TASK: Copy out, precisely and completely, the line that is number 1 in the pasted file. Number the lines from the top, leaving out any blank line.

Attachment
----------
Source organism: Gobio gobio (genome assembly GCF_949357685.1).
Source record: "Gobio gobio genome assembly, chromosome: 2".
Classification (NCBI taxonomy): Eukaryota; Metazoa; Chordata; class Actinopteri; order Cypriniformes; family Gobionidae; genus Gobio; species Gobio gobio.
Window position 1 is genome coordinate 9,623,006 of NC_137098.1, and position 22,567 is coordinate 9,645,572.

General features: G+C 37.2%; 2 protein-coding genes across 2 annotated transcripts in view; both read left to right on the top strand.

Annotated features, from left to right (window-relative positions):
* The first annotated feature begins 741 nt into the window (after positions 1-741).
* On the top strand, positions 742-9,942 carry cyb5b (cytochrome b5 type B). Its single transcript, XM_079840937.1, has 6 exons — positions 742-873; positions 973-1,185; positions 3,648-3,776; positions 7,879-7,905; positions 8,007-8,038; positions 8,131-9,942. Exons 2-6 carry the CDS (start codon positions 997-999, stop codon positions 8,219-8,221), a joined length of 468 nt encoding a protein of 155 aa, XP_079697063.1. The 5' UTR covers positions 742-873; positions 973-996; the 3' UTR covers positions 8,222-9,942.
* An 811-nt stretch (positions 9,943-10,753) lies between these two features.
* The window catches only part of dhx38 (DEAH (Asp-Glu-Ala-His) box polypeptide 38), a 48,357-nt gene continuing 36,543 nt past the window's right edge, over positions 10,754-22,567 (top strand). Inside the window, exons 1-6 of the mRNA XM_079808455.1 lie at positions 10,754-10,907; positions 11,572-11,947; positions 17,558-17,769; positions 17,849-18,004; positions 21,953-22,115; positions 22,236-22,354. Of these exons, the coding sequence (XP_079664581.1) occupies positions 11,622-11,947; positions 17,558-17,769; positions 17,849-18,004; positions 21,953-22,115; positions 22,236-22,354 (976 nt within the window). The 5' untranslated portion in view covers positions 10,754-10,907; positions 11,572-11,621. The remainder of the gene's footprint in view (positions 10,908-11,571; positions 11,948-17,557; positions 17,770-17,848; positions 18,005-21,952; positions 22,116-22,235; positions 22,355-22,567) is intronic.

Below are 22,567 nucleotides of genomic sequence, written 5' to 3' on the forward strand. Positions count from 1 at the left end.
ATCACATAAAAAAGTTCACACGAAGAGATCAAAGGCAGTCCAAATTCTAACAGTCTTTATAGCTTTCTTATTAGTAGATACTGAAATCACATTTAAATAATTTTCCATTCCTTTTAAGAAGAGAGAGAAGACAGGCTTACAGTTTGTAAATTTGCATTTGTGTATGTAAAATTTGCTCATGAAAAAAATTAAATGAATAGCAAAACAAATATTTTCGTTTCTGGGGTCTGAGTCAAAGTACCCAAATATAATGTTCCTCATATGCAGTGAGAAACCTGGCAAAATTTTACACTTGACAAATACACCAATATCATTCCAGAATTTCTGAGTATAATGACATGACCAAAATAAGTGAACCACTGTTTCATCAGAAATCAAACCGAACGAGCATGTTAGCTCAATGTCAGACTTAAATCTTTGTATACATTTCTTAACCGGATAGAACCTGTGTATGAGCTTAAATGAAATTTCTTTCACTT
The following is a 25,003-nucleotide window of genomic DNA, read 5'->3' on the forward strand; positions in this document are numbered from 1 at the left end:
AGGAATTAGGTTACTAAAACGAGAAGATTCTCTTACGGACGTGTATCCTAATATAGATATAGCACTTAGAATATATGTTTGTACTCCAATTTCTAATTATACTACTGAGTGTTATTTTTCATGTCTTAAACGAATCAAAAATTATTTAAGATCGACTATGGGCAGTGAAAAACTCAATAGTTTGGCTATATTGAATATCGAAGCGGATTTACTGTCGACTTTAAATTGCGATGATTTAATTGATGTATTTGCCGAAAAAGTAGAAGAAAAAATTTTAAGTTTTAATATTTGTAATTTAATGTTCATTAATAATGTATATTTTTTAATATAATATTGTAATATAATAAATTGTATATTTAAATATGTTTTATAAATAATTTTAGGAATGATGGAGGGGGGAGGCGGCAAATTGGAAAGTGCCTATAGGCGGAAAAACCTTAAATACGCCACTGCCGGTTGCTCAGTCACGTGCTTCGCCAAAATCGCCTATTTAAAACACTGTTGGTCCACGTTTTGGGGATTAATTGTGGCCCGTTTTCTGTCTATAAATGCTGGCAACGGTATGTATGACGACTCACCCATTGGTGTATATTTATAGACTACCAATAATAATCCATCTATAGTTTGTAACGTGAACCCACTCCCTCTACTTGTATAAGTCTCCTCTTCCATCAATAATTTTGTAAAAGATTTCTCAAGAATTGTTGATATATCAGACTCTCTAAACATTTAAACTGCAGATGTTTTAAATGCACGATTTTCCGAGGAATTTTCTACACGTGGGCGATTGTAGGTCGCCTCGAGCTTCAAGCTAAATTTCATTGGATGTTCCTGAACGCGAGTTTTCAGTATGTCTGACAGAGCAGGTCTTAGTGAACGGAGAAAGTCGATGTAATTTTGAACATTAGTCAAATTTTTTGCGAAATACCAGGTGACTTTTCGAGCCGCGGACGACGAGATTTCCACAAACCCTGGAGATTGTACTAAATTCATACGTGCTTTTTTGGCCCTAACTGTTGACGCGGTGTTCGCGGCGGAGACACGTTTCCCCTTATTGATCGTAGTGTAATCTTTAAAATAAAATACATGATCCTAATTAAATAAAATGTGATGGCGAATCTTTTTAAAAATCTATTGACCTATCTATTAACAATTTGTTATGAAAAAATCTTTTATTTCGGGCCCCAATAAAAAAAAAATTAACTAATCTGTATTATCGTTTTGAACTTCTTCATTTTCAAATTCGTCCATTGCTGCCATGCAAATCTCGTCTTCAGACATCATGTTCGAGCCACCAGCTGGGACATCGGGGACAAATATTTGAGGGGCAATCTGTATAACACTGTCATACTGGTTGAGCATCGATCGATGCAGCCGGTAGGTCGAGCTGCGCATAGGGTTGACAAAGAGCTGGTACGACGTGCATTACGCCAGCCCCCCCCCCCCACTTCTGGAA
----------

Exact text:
Source organism: Gobio gobio (genome assembly GCF_949357685.1).